Skip to comments.Study Says Iraq Insurgents Use Advanced Weapons (SA-16)
Posted on 01/18/2004 2:21:08 AM PST by XHogPilot
Jan 17, 8:14 PM (ET)
NEW YORK (Reuters) - Iraqi guerrillas are using increasingly sophisticated weapons and tactics to attack U.S. aircraft, according to a classified Army study on the downing of helicopters in Iraq, The New York Times reported in Sunday editions. Citing senior Army officials in Iraq and the Gulf who were familiar with the study, the newspaper reported that at least one advanced missile was used by insurgents.
Rebels have used rocket-propelled grenades and heat-seeking surface-to-air missiles, the latter which require a degree of skill, in the attacks. Scores of U.S. servicemen have died in recent months in a rash of helicopter downings in Iraq.
The study found that no type of helicopter is more protected against, or more vulnerable to attacks.
But it recommended changes to help pilots evade ground fire, which the officials did not elaborate on. In the past, the Times said, changes have included flying more missions at night, with lights turned off to avoid detection.
According to Army officials, it was concern about the recent helicopter downings that prompted Lt. Gen. Ricardo Sanchez, the senior commander in Iraq, to move beyond a standard review after such crashes and order in December a comprehensive study of all downings.
Army officials told the paper that one troubling finding is that on at least one occasion insurgents used an SA-16 shoulder-fired missile, which is harder to thwart than the SA-7 missiles and rocket-propelled grenades used in other attacks.
Officials did not specify which incident or incidents might have involved an SA-16.
The team that conducted the review was headed by Col. Stephen Dwyer, a brigade commander at the Army Aviation Center at Ft. Rucker, Alabama, the Times said. It included about a dozen forensic and weapons experts, crash analysts and helicopter specialists, and spent about four weeks in Iraq visiting the crash sites, taking soil samples and talking to aviators.
"This is a case of our Army coming through quickly with the right expertise at the right place," the Times quoted Maj.-Gen. David Petraeus, commander of the 101st Airborne Division as saying.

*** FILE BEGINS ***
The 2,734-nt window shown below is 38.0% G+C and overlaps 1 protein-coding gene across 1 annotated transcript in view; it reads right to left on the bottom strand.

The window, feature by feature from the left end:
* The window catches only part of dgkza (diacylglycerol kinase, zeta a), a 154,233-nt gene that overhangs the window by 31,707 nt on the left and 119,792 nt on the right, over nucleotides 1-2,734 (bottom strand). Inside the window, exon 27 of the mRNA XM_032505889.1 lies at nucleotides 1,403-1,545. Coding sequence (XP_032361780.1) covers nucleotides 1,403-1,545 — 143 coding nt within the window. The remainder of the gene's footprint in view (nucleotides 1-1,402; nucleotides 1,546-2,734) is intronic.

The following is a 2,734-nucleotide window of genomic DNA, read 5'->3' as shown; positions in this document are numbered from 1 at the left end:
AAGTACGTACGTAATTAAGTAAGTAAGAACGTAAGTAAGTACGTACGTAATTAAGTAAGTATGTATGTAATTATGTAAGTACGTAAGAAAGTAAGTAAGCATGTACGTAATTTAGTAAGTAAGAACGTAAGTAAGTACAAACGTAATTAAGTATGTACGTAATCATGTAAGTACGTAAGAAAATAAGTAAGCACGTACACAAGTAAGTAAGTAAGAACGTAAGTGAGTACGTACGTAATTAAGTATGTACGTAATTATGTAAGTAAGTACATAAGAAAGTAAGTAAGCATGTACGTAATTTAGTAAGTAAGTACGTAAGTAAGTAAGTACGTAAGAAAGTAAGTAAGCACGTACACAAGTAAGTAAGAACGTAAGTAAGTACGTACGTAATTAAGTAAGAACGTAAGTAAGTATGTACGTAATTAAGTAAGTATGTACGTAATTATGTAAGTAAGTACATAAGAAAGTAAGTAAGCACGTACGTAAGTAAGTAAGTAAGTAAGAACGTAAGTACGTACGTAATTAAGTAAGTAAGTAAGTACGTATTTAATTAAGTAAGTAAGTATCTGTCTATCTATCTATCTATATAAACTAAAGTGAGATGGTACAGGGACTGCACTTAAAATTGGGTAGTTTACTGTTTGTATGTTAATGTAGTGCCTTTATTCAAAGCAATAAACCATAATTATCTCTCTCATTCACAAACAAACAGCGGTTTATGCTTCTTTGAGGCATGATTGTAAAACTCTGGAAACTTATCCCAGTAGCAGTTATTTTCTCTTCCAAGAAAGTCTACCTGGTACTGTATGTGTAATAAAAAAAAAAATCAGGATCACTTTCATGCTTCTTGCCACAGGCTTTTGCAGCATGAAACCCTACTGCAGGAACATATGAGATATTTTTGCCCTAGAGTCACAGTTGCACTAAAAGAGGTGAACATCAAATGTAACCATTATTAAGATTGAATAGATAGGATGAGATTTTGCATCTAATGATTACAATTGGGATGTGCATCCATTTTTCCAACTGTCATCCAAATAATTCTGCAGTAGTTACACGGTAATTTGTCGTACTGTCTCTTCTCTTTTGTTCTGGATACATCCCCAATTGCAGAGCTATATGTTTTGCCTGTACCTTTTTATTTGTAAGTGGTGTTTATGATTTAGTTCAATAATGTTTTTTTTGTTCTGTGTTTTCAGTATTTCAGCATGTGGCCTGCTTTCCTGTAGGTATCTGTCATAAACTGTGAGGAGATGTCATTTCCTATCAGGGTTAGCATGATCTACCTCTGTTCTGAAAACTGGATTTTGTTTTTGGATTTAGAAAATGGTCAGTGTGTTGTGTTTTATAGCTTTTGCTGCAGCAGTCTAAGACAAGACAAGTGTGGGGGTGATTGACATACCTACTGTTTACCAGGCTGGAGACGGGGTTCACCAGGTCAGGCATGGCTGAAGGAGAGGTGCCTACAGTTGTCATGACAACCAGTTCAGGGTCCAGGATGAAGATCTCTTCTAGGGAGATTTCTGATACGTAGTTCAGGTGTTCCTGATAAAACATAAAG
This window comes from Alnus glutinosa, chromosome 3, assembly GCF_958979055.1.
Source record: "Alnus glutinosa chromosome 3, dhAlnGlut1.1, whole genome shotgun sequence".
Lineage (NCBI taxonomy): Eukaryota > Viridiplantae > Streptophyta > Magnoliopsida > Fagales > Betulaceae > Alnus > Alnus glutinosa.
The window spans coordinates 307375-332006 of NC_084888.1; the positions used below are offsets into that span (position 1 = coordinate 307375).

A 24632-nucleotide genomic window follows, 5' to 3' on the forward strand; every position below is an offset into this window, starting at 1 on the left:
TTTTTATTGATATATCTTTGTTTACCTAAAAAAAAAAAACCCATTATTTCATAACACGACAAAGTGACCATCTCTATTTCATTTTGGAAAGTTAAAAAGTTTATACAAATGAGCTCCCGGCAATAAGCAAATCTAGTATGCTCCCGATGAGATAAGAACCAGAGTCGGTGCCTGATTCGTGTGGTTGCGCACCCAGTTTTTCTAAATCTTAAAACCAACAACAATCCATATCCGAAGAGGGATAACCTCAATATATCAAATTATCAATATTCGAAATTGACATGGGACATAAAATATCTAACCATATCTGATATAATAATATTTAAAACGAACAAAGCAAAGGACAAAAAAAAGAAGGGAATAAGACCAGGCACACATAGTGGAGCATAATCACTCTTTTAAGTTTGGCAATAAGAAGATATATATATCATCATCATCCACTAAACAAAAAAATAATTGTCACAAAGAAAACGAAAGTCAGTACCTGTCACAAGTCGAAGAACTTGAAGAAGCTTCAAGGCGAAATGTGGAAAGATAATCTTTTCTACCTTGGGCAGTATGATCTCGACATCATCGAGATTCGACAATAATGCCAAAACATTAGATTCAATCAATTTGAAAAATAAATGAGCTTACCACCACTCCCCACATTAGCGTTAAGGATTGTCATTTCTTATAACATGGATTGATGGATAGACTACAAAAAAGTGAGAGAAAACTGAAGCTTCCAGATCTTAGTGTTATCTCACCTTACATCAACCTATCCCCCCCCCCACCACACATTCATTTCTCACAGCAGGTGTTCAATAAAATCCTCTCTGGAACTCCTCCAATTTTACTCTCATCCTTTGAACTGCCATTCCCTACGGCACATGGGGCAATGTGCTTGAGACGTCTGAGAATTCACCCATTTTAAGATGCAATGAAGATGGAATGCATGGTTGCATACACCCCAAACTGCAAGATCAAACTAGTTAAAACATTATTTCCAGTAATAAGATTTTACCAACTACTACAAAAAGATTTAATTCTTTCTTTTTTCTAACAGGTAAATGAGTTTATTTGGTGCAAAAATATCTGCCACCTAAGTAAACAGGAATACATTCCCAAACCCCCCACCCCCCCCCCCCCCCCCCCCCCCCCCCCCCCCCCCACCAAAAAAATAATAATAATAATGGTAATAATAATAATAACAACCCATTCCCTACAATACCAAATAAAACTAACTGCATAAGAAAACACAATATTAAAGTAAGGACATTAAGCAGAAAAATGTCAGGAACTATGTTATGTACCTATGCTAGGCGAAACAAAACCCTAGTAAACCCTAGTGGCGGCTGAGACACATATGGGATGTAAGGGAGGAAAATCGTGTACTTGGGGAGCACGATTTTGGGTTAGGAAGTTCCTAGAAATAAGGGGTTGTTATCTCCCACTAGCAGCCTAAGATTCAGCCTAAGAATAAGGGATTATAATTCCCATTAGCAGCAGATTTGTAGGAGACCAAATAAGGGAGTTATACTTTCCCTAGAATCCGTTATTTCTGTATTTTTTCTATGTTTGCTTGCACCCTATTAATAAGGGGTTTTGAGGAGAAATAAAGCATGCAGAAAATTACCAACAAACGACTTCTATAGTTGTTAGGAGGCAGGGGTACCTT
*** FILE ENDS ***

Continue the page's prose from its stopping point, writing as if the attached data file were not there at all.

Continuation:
A Oct 2003 report by GIS/Defense & Foreign Affairs Daily, Bosnian Terrorist Assets Moving to Iraq, indicated a "mujahedin training facility in Bosnia was now part of a process to send fighters into Iraq".
Further in the article, "It would also reflect that the al-Qaida and Iranian-backed Islamist infrastructure in the Balkans, built up since the beginning of the 1990s, was now being used as an integral part of the war against US forces in Iraq. As well, there were indications that the Bosnian-based Islamists had also been used to support military operations against the anti-terrorist Coalition in Afghanistan.
NATO Stabilization Force (SFOR) officials were apparently aware of the linkage, and, in the second half of September 2003, raided the Muslim military barracks in Tuzla, seizing all of the SA-7 Strela and SA-16 Igla man-portable surface-to-air missiles (SAMs) in the armory."
Next time someone wants to ethnically cleanse some muslims, let's not get too excited about jumping up and sending our boys to defend them....
Are you sure it was SA-16s and not SA-7s or -14s? SA-16s began manufacture in the late 80's and were reportedly exclusive to the USSR for several years.
Notwithstanding the stupidity of these allegations, NATO has addressed them recently, and the lack of any attacks against US forces in Bosnia or Kosovo gives the lie to this BS - if you want to see what happens when Al Qaeda is in the neighborhood of US forces, Afghanistan provides a perfect example - and compared to the Balkans it is night and day.
I note that Al Qaeda related individuals have been apprehended in Bosnia, Algerians mostly, and that they were handed over by the Bosnian government to SFOR and are now currently in Gitmo.
In short, the Balkan connection to Al Qaeda is more hype than substance, and isn't pushed in the service of American interests.
NATO says no evidence of militants in Bosnia
15 Jan 2004 17:36:34 GMT
SARAJEVO, Jan 15 (Reuters) - NATO's new secretary-general denied on Thursday recent media reports that al Qaeda and other Islamic militant groups were present in Bosnia.
"We have no firm evidence that international terrorists are operating, training or recruiting in Bosnia-Herzegovina," Jaap de Hoop Scheffer said during his first trip since taking the position last week...
OK. But where are they getting the SA-16s from?
The Iraqis were using SA-16's against us in 1991:
The SA-16 Iglas is thought to have shot down as many as 12 of the 29 coalition aircraft lost in the 1991 Persian Gulf war.
Aviation Week and Space Technology, Dec 9, 2002
The story here isn't the disinformation directed against Bosnia itself, but the fact that the disinformation is being pushed on FR with such frequency and that it is being swallowed by an uncritical audience.
None of it serves any American interest.
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